Cost for Sandy Springs elementary school rises
By HEATHER VOGELL / www.ajc.com
Sunday, September 14, 2008
The Fulton County school board let land for a new school slip from its grasp, only to pay nearly twice as much for it two years later, school records show.
The misstep cost taxpayers $5 million. And the price keeps climbing.
In a hurried closing last year, the school board paid $10.8 million for 24 undeveloped acres at Ison and Roswell roads. Two years earlier, an indecisive school board had dropped an option to buy the land for little more than half that amount.
The purchase included paying nearly $1 million to a developer so he would walk away from a sales contract he’d secured as the board was making its offer.
School board President Julia Bernath said hindsight makes it clear the district missed its chance to buy the land for less.
But she defended the purchase, saying the board couldn’t agree on the need for the school when the site was identified. By the time the board changed its mind, she said, Ison Road appeared the best buy.
“Even though the price had escalated, it still was far less than anything else we’d been able to identify,” she said. “We are trying to be good stewards of taxpayer dollars.”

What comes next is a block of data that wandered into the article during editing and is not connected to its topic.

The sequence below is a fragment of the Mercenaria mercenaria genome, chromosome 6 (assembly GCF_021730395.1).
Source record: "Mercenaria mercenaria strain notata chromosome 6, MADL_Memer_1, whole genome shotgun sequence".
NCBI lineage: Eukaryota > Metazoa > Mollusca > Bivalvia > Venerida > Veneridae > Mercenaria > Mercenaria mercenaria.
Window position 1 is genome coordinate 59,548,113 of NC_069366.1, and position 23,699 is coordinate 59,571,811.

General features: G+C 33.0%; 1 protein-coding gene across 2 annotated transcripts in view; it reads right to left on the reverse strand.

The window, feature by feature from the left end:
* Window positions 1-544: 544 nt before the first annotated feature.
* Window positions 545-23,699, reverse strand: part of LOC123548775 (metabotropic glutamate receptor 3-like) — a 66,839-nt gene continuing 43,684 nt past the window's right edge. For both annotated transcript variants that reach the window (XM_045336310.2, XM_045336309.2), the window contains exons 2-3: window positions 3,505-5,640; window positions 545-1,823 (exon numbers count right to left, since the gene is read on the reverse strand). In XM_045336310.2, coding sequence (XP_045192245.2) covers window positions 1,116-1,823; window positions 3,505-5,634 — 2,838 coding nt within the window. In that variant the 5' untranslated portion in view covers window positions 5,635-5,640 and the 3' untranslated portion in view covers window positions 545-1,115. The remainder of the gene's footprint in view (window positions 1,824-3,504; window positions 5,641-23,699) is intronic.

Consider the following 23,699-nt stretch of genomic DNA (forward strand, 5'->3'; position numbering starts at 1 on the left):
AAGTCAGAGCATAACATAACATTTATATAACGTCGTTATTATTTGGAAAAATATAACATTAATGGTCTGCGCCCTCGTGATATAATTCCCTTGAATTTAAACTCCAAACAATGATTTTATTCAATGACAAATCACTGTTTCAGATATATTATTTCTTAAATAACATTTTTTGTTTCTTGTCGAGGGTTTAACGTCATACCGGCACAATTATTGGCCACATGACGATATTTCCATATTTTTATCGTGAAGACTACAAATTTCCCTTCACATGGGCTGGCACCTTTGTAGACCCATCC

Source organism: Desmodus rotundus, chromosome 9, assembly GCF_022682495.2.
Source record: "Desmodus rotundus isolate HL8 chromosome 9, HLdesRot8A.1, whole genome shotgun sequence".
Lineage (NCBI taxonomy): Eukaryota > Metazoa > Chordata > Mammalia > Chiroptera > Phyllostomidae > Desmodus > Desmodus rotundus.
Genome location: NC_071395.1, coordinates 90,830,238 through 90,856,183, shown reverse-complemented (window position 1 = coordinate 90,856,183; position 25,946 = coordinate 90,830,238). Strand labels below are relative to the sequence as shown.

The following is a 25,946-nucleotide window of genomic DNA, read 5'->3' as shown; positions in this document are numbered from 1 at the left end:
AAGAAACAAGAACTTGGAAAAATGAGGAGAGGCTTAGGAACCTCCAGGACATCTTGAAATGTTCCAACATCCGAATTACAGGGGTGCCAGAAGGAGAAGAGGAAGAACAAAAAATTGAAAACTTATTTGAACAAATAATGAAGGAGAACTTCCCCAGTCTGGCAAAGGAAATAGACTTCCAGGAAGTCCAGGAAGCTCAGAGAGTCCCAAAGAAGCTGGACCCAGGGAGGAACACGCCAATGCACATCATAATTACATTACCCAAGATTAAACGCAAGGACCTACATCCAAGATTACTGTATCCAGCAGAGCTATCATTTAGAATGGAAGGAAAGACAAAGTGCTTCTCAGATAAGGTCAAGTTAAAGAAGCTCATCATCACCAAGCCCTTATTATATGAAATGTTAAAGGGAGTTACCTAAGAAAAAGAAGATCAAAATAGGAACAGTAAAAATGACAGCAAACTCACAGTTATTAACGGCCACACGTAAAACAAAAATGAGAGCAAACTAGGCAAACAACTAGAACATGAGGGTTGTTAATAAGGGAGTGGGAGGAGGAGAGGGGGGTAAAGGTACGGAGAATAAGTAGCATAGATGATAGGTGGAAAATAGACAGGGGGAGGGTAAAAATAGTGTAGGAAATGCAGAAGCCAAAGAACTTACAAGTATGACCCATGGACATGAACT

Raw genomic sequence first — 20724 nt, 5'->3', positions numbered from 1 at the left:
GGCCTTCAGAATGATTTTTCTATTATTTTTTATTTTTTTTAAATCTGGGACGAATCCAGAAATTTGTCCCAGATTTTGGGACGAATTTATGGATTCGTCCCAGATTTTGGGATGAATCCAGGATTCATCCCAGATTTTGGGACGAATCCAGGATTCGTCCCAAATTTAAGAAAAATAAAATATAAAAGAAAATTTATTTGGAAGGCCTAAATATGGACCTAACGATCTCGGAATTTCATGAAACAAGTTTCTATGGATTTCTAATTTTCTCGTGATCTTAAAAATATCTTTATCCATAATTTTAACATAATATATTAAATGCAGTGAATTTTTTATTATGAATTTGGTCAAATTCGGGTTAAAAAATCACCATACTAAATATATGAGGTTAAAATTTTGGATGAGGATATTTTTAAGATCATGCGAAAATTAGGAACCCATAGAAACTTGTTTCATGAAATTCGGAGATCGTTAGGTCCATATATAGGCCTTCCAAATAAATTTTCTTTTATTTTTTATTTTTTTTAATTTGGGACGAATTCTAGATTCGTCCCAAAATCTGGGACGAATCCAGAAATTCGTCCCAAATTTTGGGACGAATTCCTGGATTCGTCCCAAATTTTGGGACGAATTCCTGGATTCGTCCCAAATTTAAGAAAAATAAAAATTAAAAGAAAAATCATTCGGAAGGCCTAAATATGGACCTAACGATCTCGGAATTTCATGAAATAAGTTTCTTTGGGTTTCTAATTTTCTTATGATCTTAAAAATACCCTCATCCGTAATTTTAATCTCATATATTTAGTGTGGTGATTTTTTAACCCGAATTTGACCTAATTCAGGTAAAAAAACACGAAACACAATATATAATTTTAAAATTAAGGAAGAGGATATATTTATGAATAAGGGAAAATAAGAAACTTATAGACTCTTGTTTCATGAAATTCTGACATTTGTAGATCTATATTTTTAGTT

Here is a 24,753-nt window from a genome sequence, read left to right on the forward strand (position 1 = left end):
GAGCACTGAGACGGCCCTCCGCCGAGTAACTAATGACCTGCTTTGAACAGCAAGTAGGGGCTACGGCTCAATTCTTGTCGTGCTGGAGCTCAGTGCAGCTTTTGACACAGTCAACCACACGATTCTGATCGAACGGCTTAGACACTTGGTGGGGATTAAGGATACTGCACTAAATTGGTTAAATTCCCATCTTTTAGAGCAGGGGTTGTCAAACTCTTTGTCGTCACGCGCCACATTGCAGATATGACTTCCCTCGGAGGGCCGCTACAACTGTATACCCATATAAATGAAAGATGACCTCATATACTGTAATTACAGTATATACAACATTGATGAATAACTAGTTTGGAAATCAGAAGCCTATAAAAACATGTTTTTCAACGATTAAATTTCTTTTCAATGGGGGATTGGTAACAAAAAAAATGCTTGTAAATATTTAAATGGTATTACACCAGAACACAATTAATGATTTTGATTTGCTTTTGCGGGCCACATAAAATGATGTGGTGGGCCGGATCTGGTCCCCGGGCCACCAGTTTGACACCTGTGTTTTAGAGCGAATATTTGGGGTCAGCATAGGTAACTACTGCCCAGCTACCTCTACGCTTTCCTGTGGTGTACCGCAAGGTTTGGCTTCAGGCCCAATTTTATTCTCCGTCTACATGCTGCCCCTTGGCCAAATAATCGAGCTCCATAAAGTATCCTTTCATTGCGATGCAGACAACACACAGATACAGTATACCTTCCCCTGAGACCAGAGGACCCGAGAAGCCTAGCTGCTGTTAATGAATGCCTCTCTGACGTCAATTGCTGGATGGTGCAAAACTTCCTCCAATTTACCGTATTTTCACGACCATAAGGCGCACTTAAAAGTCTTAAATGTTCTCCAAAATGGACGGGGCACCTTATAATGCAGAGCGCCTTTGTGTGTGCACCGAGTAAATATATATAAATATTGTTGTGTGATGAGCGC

A series of questionable decisions plagued the board’s purchase:
• The district chose not to spend $10,000 to extend its option to buy the land. The additional time could have saved millions of dollars.
• The school board approved a purchase price without an appraisal to support it.
• The district paid $4.5 million more for the land than the seller had paid about six months earlier.
• The district took no steps to condemn the property — and ask a judge to determine its fair market value — even when facing the steep run-up in price.
The purchase illustrates the pitfalls public agencies confronted when vying with developers for large tracts in what was a hot real estate market.
Now, neighbors worried about school-related traffic are criticizing the purchase. Jim Ramseur, a real estate broker and neighbor who opposes the school, said taxpayers got a bad deal.
“The sheer fact that the school board paid 70 percent more for the same site that was purchased six months earlier, with no apparent justification, is appalling to all taxpayers,” Ramseur said. “Especially when they had control of the deal earlier for even less.”
Deal runs out
In 2004, Fulton school leaders knew Sandy Springs needed more classrooms. Unimproved land was hard to find, and the wooded Ison Road property stood out.
“We are anxious to put this under option as they received two more offers on Friday,” former school land agent James Haverstick wrote in a December 2004 e-mail.